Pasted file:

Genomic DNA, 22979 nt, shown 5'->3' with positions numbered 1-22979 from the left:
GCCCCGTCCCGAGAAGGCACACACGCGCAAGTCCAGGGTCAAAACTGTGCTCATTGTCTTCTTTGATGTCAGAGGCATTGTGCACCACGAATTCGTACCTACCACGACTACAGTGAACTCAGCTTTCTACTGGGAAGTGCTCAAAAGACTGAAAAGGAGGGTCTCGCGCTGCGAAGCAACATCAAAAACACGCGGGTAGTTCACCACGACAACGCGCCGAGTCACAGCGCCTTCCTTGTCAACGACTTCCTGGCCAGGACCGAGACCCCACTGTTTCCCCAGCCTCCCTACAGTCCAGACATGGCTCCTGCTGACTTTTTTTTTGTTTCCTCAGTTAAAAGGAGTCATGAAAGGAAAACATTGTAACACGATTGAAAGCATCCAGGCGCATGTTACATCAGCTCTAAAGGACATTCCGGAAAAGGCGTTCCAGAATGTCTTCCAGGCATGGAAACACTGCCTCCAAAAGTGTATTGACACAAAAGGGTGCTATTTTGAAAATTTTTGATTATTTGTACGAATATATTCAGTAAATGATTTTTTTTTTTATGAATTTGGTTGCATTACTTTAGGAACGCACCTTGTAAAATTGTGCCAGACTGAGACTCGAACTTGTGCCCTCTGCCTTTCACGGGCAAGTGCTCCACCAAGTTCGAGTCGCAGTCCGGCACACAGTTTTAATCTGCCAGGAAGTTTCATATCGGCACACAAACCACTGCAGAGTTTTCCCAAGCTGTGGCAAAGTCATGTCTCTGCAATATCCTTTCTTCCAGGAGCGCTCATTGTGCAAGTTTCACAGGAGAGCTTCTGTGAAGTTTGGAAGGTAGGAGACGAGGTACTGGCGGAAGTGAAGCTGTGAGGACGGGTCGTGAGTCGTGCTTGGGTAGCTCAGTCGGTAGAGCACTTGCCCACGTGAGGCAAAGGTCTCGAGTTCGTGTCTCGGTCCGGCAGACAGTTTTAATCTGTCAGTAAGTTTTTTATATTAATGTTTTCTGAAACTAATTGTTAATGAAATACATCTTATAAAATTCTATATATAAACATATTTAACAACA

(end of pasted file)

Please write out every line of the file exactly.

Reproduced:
Genomic DNA, 22979 nt, shown 5'->3' with positions numbered 1-22979 from the left:
GCCCCGTCCCGAGAAGGCACACACGCGCAAGTCCAGGGTCAAAACTGTGCTCATTGTCTTCTTTGATGTCAGAGGCATTGTGCACCACGAATTCGTACCTACCACGACTACAGTGAACTCAGCTTTCTACTGGGAAGTGCTCAAAAGACTGAAAAGGAGGGTCTCGCGCTGCGAAGCAACATCAAAAACACGCGGGTAGTTCACCACGACAACGCGCCGAGTCACAGCGCCTTCCTTGTCAACGACTTCCTGGCCAGGACCGAGACCCCACTGTTTCCCCAGCCTCCCTACAGTCCAGACATGGCTCCTGCTGACTTTTTTTTTGTTTCCTCAGTTAAAAGGAGTCATGAAAGGAAAACATTGTAACACGATTGAAAGCATCCAGGCGCATGTTACATCAGCTCTAAAGGACATTCCGGAAAAGGCGTTCCAGAATGTCTTCCAGGCATGGAAACACTGCCTCCAAAAGTGTATTGACACAAAAGGGTGCTATTTTGAAAATTTTTGATTATTTGTACGAATATATTCAGTAAATGATTTTTTTTTTTATGAATTTGGTTGCATTACTTTAGGAACGCACCTTGTAAAATTGTGCCAGACTGAGACTCGAACTTGTGCCCTCTGCCTTTCACGGGCAAGTGCTCCACCAAGTTCGAGTCGCAGTCCGGCACACAGTTTTAATCTGCCAGGAAGTTTCATATCGGCACACAAACCACTGCAGAGTTTTCCCAAGCTGTGGCAAAGTCATGTCTCTGCAATATCCTTTCTTCCAGGAGCGCTCATTGTGCAAGTTTCACAGGAGAGCTTCTGTGAAGTTTGGAAGGTAGGAGACGAGGTACTGGCGGAAGTGAAGCTGTGAGGACGGGTCGTGAGTCGTGCTTGGGTAGCTCAGTCGGTAGAGCACTTGCCCACGTGAGGCAAAGGTCTCGAGTTCGTGTCTCGGTCCGGCAGACAGTTTTAATCTGTCAGTAAGTTTTTTATATTAATGTTTTCTGAAACTAATTGTTAATGAAATACATCTTATAAAATTCTATATATAAACATATTTAACAACA